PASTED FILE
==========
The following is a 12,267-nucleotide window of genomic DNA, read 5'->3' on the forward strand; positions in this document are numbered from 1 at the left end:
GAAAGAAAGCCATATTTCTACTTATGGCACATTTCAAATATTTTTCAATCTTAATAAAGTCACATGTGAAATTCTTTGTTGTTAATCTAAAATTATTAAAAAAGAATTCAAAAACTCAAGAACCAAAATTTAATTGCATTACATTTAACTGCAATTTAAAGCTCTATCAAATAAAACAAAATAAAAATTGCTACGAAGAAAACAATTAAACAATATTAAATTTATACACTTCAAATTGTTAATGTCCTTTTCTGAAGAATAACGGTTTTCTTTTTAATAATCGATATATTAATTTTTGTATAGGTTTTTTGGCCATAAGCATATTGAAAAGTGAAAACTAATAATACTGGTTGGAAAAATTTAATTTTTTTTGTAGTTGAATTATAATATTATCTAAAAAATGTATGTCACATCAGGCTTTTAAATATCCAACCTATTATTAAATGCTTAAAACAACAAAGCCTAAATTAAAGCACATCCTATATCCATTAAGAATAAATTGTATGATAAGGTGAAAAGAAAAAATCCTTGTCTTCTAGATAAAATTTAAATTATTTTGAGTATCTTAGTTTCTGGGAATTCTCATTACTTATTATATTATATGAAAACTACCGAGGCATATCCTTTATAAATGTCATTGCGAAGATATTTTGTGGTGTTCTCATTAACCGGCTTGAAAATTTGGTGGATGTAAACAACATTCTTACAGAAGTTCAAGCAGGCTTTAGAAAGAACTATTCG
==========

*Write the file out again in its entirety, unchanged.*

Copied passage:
The following is a 12,267-nucleotide window of genomic DNA, read 5'->3' on the forward strand; positions in this document are numbered from 1 at the left end:
GAAAGAAAGCCATATTTCTACTTATGGCACATTTCAAATATTTTTCAATCTTAATAAAGTCACATGTGAAATTCTTTGTTGTTAATCTAAAATTATTAAAAAAGAATTCAAAAACTCAAGAACCAAAATTTAATTGCATTACATTTAACTGCAATTTAAAGCTCTATCAAATAAAACAAAATAAAAATTGCTACGAAGAAAACAATTAAACAATATTAAATTTATACACTTCAAATTGTTAATGTCCTTTTCTGAAGAATAACGGTTTTCTTTTTAATAATCGATATATTAATTTTTGTATAGGTTTTTTGGCCATAAGCATATTGAAAAGTGAAAACTAATAATACTGGTTGGAAAAATTTAATTTTTTTTGTAGTTGAATTATAATATTATCTAAAAAATGTATGTCACATCAGGCTTTTAAATATCCAACCTATTATTAAATGCTTAAAACAACAAAGCCTAAATTAAAGCACATCCTATATCCATTAAGAATAAATTGTATGATAAGGTGAAAAGAAAAAATCCTTGTCTTCTAGATAAAATTTAAATTATTTTGAGTATCTTAGTTTCTGGGAATTCTCATTACTTATTATATTATATGAAAACTACCGAGGCATATCCTTTATAAATGTCATTGCGAAGATATTTTGTGGTGTTCTCATTAACCGGCTTGAAAATTTGGTGGATGTAAACAACATTCTTACAGAAGTTCAAGCAGGCTTTAGAAAGAACTATTCG